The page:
Peth Family Law Finishing the Financial Relationship

Separating couples can agree on how their finances are shared at the breakdown of a relationship or marriage in Perth Family Law by following this five-step process.  An agreement can be documented in a Form 11 Application for Consent Orders. Final orders can be made to finish the financial relationship between each of you. 

The Five Step Process in Perth Family Law

In determining what you are each entitled to a five-step process is usually followed.

Step 1: Determine whether it is just and equitable to alter the property interests of the parties at all

The Court considers whether it is just and equitable to make an order or Orders altering property interests.

Step 2: Identify the assets and liabilities of the parties, that is identify and value the net assets of the parties

This step is to identify and agree on the values of the assets and liabilities of the parties. Both parties make full and frank disclosure to determine the true size of the asset pool. If you and the other party are unable to agree on the value of any or all of the assets to be divided between each of you, it may be necessary to obtain valuations.

Step 3: Assess the parties’ contributions, that is consider the financial contributions, the non-financial contributions and the contributions to the welfare of the family

The contributions of the parties need to be assessed. The court considers what financial contributions, non-financial contributions and contributions to the welfare of the family have been made 

If an asset is owned by a party before the commencement of the marriage, especially if a marriage is not long, that party should retain a significant credit for bringing the asset to the marriage.

The significance of an initial financial contribution will gradually reduce over the period of the marriage so as the period of cohabitation lengthens there is a corresponding diminution in the significance of the initial contribution.

This applies also to additional contributions during the marriage such as inheritances received by a party. The more recent the contribution the more significance it will usually be given, thereby ordinarily resulting in a greater benefit to the party who made it.

Step 4: Assess the parties’ future means and needs, that is each party will have different future needs depending on a wide range of factors

After the property of the parties has been identified and the contributions of each party have been assessed, the next step is usually to consider the effect of the initial division of property on contributions only and the future needs of each party.

The Court must consider factors including, but not limited to, the following:

Age and state of health of each of the parties;

Income, property and financial resources of each of the parties and the physical and mental capacity of each of them for appropriate gainful employment;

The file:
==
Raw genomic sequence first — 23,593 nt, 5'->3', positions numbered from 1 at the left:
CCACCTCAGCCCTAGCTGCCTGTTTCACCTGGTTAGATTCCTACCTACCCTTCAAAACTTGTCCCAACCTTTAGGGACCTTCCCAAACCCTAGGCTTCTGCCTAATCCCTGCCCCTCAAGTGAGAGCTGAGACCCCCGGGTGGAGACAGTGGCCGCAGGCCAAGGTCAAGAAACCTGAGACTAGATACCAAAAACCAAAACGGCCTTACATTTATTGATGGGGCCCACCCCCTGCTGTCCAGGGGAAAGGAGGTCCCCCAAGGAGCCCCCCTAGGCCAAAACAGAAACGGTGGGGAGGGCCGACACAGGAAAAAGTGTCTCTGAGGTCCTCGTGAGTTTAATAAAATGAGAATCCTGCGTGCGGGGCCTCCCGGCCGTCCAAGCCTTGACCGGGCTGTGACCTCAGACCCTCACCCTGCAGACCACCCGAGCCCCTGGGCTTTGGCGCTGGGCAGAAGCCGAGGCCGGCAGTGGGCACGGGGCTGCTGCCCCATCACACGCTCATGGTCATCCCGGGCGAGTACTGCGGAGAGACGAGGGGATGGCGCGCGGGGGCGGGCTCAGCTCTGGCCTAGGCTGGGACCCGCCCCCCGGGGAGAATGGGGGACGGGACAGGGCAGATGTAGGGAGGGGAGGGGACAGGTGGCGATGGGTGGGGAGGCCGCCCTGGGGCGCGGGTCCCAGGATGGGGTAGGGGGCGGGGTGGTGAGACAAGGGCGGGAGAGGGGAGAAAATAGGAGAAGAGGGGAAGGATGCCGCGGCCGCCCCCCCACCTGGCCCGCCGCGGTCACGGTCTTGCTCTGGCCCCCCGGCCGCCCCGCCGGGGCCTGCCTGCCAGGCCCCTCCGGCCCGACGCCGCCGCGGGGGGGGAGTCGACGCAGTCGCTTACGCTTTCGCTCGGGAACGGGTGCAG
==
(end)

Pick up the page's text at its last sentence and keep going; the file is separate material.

Whether either party has the care or control of a child of the marriage who has not attained the age of 18 years;

Commitments of each of the parties that are necessary to enable the party to support himself or herself and a child or another person that the party has a duty to maintain;

The responsibilities of either party to support any other person;

Eligibility of any party to obtain superannuation or a pension;

A standard of living that in all the circumstances is reasonable;

The duration of the marriage and the extent to which it has affected the earning capacity of either party; and

Any other factor or circumstance, which, in the opinion of the Court, the justice of the case requires to be taken into account.

Having considered the future needs of the parties to the proceedings, the Court in its discretion may take the view that it is appropriate the percentages arrived at on contributions should only be adjusted to appropriately address the future needs of each party.

Step 5: Determine what is “just and equitable”, that is the Court will consider whether the Orders proposed are just and equitable in all the circumstances of the case

This step involves the Court considering whether the proposed division and the Orders to be made in light of the circumstances of the case are just and equitable. In other words, is the outcome fair? The Court will likely consider this even when agreement is reached.

Prior to your first appointment, you may send us an email or similar, outlining your situation including what you want to tell us in your first appointment. This information will be read on a complimentary basis prior to your first family law appointment. We know your family law matter before we meet. For more ideas on what to put in your complimentary pre-read simply refer to our website at

Please note this is not family law advice. It is important to seek family law advice specific to your circumstances. We are a small, boutique Perth family law firm that has been established for over 20 years. You will receive personalised attention from our Legal Practitioner Director supported by our carefully selected and trained and very experienced Perth family law paralegal and support staff. Shannon has been practising in family law including in complex financial matters for over 25 years having graduated with Honours in Family Law.

Email our Legal Practitioner Director, Shannon Bodeker at, for your complimentary pre-read and first appointment at a reduced rate.

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